Bill Small, Former Top News Executive at CBS and NBC, Dies at 93

Bill Small - Publicity handout - H 2020
Marc Bryan-Brown/Courtesy NATAS

He made his mark as a Washington bureau chief and served as president of United Press International.

Bill Small, the former Washington bureau chief for CBS News and president of NBC News, died Sunday in a New York hospital after a brief illness unrelated to the coronavirus, the National Academy of Television Arts & Sciences announced. He was 93.

Small led CBS' news operations in the nation's capital from 1962-74. He recruited Eric Sevareid, Marvin Kalb, Daniel Schorr, Harry Reasoner and Dan Rather from within the division and gave many producers and reporters their first commercial network news positions; those included Bob Schieffer, Ed Bradley, Bernard Shaw, Bill Moyers, Bernard Kalb and Tom Bettag.

Meanwhile, Diane Sawyer, Lesley Stahl, Susan Zirinsky, Connie Chung, Martha Teichner and Rita Braver were among the women brought into the profession during his tenure.

"Bill Small was a hero to journalism," CBS News president Susan Zirinsky said Monday in a statement. "He hired me as a 20-year-old college student to work the weekend desk in the Washington bureau two weeks after the Watergate break-in. He was tough as nails when it came to defending freedom of the press. He was strict, strong and full of conviction. But the man had a heart of gold — which he only revealed one-third of the time."

From D.C., Small oversaw coverage of the assassination and funeral of John F. Kennedy; the civil rights movement, including the March on Washington and the Senate filibuster of the 1964 Civil Rights Act; the escalation of the war in Vietnam; President Richard Nixon's trip to China in 1972; and Watergate.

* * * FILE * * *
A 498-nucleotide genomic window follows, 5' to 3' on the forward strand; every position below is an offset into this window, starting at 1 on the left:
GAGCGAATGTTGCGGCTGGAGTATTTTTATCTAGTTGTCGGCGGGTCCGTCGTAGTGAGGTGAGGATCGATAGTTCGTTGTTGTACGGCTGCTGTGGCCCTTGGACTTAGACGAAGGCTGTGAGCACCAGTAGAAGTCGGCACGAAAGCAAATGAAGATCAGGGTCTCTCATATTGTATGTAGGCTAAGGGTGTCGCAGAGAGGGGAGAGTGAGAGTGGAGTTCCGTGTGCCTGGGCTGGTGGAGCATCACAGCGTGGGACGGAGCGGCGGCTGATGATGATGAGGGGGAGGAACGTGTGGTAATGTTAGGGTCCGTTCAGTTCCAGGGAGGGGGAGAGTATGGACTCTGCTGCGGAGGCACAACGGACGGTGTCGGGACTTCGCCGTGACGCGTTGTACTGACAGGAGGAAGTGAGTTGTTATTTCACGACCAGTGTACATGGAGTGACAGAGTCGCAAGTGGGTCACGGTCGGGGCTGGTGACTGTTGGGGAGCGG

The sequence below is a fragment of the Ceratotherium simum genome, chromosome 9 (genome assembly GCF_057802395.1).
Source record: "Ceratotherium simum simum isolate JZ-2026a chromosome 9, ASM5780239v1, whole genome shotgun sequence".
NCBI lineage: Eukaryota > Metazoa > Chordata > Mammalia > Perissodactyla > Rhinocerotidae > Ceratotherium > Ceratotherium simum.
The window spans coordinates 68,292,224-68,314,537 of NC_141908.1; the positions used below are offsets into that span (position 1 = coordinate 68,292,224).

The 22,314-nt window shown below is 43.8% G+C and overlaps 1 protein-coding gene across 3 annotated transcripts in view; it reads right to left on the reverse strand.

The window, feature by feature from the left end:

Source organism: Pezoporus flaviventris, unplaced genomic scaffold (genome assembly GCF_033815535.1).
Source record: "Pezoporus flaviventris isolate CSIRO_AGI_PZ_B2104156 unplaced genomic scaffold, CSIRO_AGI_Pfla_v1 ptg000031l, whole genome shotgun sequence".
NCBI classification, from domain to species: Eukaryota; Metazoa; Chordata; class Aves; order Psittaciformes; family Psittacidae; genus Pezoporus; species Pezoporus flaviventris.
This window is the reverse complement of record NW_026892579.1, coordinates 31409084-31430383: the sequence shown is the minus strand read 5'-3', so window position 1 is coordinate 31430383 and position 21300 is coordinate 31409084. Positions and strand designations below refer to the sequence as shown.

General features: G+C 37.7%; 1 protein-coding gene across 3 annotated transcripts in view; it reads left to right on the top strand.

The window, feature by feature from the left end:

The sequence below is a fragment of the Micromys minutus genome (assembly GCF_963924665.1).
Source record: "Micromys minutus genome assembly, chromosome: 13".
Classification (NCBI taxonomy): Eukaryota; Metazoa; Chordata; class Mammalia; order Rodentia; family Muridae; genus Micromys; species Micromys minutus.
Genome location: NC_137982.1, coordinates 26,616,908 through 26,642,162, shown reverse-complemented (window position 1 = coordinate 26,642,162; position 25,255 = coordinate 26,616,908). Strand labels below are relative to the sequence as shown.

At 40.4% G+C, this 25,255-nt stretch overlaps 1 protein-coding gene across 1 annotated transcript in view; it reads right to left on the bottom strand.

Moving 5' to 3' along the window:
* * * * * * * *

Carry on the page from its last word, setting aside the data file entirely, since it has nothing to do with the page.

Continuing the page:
After a stint in New York with CBS News, Small in 1979 was named president of NBC News. There, he facilitated the transition of Tom Brokaw from host of the Today show to co-anchor of the NBC Nightly News with Mudd, who had followed him from CBS, and presided over coverage of the Iran hostage crisis.

Months after he resigned in 1982, he was hired as president of United Press International, then the nation's second-largest news agency, and stayed through 1984.

From 1986-99, Small was the Felix E. Larkin Professor of Communications at Fordham University, where he developed an MBA program in media management. He also was dean of its graduate business school from 1992-94.

Small served as chairman of the News & Documentary Emmy Awards from 2000-10. In 2014, he received a lifetime achievement award from the organization.

"Bill Small was one of the 'greats' of our television news industry," NATAS chairman Terry O'Reilly said in a statement. "In his time as a news executive at both NBC and CBS, he had an uncanny eye for talent and unwavering dedication to journalism." 

A native of Chicago, Small wrote the books To Kill a Messenger: Television and the Real World and Political Power and the Press, published in 1970 and 1972, respectively.

Survivors include his daughters, Tamar and Willa, and six grandchildren.